Harold Evans continues, "Could it not make out with another adjective for a decade or two, deepen our depression by linking with the catalog of deadly d words, disintegrating, dilapidated, decaying, or just rot and collapse? Better, is it beyond the wit of writers to get out from under the Latin infra and remind us that the abstractions covers a multitude of sins-- corroded water pipes, leaking dams, archaic airports, decrepit overhead power cables?"
Harold is pointing out a tired phrase, "crumbling infrastructure." Our language is spilling over with similar threadbare adjectives and nouns.
If your experience is similar to mine, it's really, really hard to avoid them. Especially when you're tired or working under the strain of an imminent deadline.
Of course, there are ways to cope. A good way to increase self-awareness of my own tired language is to read books like "Do I Make Myself Clear? Why Writing Well Matters," by Harold Evans. One of the best parts of the book so far (in my opinion) is the content of the footnotes which link to helpful websites which offer writing exercises and articles on writing well.
There are also sites like Unsuck-it.com, which lists tired corporate idioms to avoid using in your business copy. Lisa Kellaway's Golden Flannel Awards measure the depth of corporate guff.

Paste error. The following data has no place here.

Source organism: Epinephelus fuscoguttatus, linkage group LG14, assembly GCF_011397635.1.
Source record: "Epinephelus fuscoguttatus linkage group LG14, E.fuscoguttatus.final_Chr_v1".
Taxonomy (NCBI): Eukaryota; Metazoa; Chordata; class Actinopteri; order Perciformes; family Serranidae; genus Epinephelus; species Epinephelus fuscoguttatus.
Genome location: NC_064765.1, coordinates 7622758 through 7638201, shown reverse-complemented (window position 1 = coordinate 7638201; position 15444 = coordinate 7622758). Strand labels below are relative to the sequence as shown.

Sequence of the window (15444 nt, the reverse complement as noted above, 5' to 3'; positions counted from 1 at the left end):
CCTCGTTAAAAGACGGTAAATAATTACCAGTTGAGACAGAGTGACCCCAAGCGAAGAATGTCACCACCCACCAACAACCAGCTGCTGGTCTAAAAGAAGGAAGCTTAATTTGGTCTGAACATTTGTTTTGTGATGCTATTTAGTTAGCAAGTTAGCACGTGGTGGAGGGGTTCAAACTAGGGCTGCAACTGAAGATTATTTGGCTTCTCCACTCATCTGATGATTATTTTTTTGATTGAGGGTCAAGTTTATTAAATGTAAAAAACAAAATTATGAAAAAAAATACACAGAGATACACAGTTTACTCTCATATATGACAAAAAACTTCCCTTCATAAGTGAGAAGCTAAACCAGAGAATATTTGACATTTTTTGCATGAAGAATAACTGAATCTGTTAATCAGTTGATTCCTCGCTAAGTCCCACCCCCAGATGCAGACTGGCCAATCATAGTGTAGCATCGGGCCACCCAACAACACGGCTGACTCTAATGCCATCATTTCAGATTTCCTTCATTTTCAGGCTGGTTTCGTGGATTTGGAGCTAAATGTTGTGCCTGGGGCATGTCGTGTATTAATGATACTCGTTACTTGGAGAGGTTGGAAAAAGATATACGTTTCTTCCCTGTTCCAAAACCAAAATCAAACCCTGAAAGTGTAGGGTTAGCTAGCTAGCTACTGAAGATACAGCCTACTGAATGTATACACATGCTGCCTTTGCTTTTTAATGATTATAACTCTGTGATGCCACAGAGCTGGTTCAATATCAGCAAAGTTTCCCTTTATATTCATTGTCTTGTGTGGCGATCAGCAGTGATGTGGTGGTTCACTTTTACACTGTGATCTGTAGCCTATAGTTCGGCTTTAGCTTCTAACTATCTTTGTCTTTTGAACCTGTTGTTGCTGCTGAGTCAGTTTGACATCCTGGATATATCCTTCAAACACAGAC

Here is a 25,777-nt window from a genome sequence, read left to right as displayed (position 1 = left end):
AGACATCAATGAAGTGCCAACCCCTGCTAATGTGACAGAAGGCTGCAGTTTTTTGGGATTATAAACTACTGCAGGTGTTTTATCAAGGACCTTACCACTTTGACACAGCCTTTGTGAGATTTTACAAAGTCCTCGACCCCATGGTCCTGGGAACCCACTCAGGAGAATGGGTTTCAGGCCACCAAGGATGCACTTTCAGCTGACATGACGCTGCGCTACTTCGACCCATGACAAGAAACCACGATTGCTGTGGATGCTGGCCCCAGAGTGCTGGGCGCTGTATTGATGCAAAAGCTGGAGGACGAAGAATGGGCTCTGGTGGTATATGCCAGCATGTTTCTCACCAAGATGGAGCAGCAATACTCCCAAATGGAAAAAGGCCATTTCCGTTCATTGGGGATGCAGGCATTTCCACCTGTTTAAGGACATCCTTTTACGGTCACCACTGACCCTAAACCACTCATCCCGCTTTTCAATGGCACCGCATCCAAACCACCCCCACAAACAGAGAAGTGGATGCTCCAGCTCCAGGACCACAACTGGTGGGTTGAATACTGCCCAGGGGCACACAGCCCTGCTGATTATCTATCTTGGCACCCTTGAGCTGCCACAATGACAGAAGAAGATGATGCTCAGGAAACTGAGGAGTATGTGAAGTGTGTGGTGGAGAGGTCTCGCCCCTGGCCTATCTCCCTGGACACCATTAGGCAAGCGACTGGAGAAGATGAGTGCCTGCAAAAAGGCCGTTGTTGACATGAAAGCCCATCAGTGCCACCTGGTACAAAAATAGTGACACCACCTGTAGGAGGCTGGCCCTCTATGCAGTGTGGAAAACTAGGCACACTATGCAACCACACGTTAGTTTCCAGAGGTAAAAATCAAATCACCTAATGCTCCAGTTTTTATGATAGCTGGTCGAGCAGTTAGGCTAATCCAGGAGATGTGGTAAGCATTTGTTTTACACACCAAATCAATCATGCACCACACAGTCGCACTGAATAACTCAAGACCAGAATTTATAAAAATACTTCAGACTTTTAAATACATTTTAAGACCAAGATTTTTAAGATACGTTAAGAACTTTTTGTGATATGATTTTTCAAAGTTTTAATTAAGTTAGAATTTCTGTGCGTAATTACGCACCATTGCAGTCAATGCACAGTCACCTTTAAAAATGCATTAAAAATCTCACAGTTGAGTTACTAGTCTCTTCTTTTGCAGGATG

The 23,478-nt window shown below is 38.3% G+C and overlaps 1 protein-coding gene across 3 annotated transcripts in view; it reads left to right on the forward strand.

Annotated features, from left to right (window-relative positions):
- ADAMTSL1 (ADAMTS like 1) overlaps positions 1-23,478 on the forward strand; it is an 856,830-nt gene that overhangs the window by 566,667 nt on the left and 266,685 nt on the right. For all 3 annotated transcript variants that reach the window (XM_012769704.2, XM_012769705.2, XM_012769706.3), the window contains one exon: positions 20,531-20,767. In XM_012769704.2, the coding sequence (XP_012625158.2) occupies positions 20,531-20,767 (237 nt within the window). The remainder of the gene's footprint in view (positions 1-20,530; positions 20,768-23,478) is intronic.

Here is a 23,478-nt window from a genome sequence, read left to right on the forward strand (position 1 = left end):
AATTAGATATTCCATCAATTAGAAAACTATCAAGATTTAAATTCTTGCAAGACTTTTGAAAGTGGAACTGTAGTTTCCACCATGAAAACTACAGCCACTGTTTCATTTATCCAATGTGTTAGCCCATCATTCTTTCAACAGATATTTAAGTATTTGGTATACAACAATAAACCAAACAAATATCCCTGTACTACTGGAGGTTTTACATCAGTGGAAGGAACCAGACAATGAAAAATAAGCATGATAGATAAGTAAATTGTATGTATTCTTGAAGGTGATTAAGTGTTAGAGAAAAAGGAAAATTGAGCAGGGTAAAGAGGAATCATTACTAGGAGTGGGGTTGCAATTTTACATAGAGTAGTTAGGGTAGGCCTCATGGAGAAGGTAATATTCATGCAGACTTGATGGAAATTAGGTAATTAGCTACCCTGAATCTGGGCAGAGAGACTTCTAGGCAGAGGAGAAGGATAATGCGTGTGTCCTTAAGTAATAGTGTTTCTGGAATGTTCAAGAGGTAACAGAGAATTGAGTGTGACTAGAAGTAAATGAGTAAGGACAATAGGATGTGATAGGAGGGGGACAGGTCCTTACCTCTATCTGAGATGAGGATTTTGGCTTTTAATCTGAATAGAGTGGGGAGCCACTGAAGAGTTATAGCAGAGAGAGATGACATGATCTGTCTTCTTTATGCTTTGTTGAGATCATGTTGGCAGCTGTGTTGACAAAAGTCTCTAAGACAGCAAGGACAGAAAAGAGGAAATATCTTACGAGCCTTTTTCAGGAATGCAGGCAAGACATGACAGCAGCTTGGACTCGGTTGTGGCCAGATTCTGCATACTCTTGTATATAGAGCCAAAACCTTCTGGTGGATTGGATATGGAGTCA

Grammarly also keeps me on my toes-- less stylistically and more, well, grammatically. I took a look at my stats recently and found my top mistake was missing a comma after an introductory clause. I've done it 124 times. Yikes!
What are some resources for avoiding tired language that you can recommend?
I just bought my own domain name. It took me much longer than it should have, and now my own website has a fresh, professional address that it lacked before.
It can be scary to invest in your business. There’s a nagging fear that you won’t get the money back.
The truth is, making that room in your budget can be the extra polish your business needs to succeed.
Of course, I’m not recommending that you spend money you don’t have.
That’s why I made another small business investment this week. I bought a subscription to an accounting service. Subscribing to a service like QuickBooks, FreshBooks or Zoho can make it easy to keep track of your business’s cash flow, write invoices, and do your taxes. Knowing exactly what money is coming in and going out of your accounts takes the fear and guesswork out of your business strategy.
It’ll also help inform you on what to charge for your services. Maybe after balancing your business checkbook you realize you need to charge more per word, more per hour, or more per graphic. That realization can be the kick your confidence needs to set a fair price for your services.
Invest in your business. It will motivate you to seek better clients, to keep track of your expenses, and to request a worthy price.